The Crown Jewels Hidden in a Biscuit Tin!
Well this must be the top secret – kept for so many years and only revealed by the Queen in recent years – the precious Royal Crown Jewels were kept safe in World War 2 by hiding them in a biscuit in deep beneath Windsor Castle
A Secret Revealed
Is This the Most Precious Biscuit Tin in the World Ever?
We know that many secrets were kept in biscuit tins during World war 2 – but is this the most precious one ever? It’s recently been revealed that the Royal Crown Jewels estimated to be worth over £4billion, were hidden in a humble biscuit tin and tucked away in a secret vault 60 metres below Windsor Castle.
It was a Huntley & Palmers Bath Oliver tin – probably like this one – a collectors item now from the most famous UK based manufacturer of biscuit tins.
The Crown Jewels
Did you know…
- The jewels are kept in the Tower of London
- The oldest piece is the Coronation Spoon from the 12th Century
- The newest item dates back to 1953 and Queen Elizabeth II’s coronation – a pair of ceremonial armlets
- Aside from the expected robes, crowns and sceptres, there are a couple of unusual items – a pair of spurs and a walking stick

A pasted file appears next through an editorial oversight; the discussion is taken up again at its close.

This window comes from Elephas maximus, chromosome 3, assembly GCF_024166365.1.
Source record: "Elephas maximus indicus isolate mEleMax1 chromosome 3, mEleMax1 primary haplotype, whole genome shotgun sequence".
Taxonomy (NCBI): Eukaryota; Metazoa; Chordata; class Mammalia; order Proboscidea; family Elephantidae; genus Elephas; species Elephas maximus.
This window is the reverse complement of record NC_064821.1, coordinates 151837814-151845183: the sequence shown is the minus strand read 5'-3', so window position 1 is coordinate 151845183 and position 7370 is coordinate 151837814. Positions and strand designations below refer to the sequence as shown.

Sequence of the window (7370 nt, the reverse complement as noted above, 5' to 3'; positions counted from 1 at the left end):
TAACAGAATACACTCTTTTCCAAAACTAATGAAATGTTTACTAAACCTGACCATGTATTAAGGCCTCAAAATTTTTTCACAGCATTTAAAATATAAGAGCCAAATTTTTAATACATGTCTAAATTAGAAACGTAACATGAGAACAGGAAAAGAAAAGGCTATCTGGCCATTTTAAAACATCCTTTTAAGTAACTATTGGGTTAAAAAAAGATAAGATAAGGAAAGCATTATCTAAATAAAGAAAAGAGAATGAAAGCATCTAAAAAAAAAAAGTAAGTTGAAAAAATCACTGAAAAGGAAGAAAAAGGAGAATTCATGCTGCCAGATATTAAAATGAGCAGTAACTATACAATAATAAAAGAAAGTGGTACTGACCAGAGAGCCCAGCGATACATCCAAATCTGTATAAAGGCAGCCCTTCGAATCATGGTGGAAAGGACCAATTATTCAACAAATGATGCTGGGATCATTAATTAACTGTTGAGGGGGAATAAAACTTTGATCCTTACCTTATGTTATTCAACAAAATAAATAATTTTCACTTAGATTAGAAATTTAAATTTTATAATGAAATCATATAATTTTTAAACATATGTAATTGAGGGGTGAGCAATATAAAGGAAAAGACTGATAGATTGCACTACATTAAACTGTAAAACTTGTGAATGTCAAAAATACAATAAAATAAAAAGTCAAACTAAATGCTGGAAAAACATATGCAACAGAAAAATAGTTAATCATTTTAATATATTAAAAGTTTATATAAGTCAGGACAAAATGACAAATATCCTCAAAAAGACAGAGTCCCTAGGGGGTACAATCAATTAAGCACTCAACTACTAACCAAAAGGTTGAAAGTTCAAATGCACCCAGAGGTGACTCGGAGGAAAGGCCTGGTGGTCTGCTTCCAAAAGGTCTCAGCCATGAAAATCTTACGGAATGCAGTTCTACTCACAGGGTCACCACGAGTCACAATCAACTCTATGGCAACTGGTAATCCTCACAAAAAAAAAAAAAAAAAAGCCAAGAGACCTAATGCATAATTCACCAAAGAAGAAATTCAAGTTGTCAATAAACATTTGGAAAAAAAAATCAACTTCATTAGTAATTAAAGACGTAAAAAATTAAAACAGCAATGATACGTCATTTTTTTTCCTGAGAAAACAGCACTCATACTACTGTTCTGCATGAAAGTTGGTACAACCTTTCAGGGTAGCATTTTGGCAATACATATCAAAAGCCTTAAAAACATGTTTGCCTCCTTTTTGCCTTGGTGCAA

Straight out of the TIN?
HRH Queen Elizabeth II wears the jewels on ceremonial occasions. Picture here with HRH Prince Philip. Crown Copyright.
On her way to her 1953 Coronation, Her Majesty wore the George IV State Diadem – the crown depicted on stamps. Made in 1820, the Diadem features roses, shamrocks and thistles with 1,333 diamonds and 169 pearls.
At the coronation itself, the St. Edward’s Crown, made in 1661, was placed on the head of The Queen during the Coronation service. It weighs 4 pounds and 12 ounces and is made of solid gold.
Thank goodness for the biscuit tin!